How I overcame it: Accepting that there are definitely better writers than me, and having them working for me, is better than having them on a competitor’s team.
What if this person that I hire is actually better than me? Would this diminish my own relevance?
How I overcame it: Actually, by not being able to delegate work, I was diminishing my own relevance. If I want to tackle larger projects, I need to move on from being arms and legs (a writer) to that of a brain (an editor).
How to decide which tasks not to do?
After coming to terms that delegation was unavoidable, I moved on to see what tasks could be outsourced. Here’s some criteria for you to consider, if you’re facing similar challenges.
Example: I can handle some of my business’ basic bookkeeping and financial reporting needs, but it can be mind-numbing and time-consuming. So, I outsource it to a corporate services company. I spend some money, but I can use the time to write more articles.
Example: I don’t know where to start on revamping my website, and doing it myself might cause significant downtime and errors. So, I text my friend who’s a web developer. Basic economics 101, specialisation and division of labour is the way forward.
Example: There are 100 articles to write due in 30 days. I am confident that I will be able to write all 100 of them, but not in 30 days. Time is tight, and I should hire other writers.
Don’t be penny-wise, pound foolish with time
Delegating and outsourcing tasks can seem like you’re ‘cheating’ by not doing things yourself.
However, if I could reframe it, I think it shows humility and wisdom.
For starters, you’re acknowledging that you’re not always the best person for the job. That’s difficult for people with large egos to do – hence the amount of micromanagers everywhere.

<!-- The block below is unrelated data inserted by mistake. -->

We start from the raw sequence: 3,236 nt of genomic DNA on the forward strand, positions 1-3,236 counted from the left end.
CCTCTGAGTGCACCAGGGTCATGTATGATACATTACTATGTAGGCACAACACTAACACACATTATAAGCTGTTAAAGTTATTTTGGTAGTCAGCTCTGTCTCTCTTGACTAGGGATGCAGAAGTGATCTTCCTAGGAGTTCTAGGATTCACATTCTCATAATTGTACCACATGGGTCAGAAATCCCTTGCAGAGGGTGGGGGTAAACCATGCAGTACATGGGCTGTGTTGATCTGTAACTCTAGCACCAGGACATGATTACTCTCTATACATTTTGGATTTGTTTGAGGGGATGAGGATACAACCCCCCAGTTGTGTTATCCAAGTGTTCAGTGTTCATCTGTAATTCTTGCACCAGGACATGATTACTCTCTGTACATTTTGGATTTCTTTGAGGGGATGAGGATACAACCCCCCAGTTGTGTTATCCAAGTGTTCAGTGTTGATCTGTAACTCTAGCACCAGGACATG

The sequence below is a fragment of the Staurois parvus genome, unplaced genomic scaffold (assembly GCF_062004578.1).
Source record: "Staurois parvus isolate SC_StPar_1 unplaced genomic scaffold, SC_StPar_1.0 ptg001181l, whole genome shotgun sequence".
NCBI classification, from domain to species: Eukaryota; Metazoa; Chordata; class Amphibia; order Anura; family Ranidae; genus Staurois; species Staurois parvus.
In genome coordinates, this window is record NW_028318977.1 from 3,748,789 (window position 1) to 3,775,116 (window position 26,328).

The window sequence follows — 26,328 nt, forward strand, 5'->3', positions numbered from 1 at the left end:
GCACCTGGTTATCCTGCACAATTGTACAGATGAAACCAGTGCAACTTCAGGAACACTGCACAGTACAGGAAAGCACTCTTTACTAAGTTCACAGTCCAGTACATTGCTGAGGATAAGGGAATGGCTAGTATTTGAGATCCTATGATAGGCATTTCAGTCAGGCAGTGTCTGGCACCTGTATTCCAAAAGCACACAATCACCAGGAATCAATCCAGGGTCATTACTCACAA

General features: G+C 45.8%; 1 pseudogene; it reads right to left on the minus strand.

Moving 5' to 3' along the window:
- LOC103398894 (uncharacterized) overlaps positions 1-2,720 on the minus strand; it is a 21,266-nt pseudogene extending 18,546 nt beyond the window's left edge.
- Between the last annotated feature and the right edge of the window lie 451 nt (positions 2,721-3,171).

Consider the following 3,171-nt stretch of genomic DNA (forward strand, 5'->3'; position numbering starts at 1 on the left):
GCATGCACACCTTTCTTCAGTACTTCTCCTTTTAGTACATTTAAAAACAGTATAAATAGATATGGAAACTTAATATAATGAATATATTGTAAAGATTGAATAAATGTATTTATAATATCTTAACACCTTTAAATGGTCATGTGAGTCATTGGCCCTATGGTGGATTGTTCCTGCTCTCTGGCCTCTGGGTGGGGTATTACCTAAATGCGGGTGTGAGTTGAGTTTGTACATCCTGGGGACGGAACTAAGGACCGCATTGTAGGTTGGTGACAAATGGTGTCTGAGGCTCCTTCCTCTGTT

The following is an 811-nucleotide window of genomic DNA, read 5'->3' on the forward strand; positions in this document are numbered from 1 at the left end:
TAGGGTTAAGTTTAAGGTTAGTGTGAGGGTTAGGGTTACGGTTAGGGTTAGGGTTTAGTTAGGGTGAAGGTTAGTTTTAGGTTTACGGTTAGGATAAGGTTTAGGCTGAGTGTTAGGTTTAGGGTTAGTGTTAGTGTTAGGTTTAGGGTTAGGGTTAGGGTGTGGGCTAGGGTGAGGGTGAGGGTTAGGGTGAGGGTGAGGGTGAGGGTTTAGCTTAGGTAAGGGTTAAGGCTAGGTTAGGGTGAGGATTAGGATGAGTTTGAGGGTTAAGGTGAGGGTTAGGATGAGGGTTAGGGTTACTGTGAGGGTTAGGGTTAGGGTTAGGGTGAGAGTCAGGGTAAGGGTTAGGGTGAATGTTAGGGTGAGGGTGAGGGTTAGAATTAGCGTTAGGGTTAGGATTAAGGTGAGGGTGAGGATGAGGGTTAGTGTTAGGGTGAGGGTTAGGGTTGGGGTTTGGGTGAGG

Secondly, you’re freeing up what is indeed the most important resource available to you – time.
Most of us start off in life trading our precious hours of our lives for money. We work jobs to earn our keep.
But at the end of the day, time is truly the only resource that can be more valuable than money.
When it’s all said and done – with the money you’ve earned – I can only hope you remember to buy all those hours back.
Stay woke, salaryman.
If you don’t enjoy accounting and all that other paperwork, consider outsourcing it to Sleek
While it’s important to understand how the different functions of your company works if you’re a business owner, we’re a firm believer of playing to your strengths.
This means delegating tasks that you may not be good at or take the focus away from you doing the important stuff.
If you’re anything like us and don’t enjoy filing reports and doing paperwork, consider checking out Sleek’s services.
They are an all-in-one digital platform for SMEs to:
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One reply to “Why you need to get over over the obsession to do everything (eventually)”
It’s so tempting to take everything on yourself. But actually is there a better way (that works out more time and cost effective in the long run!)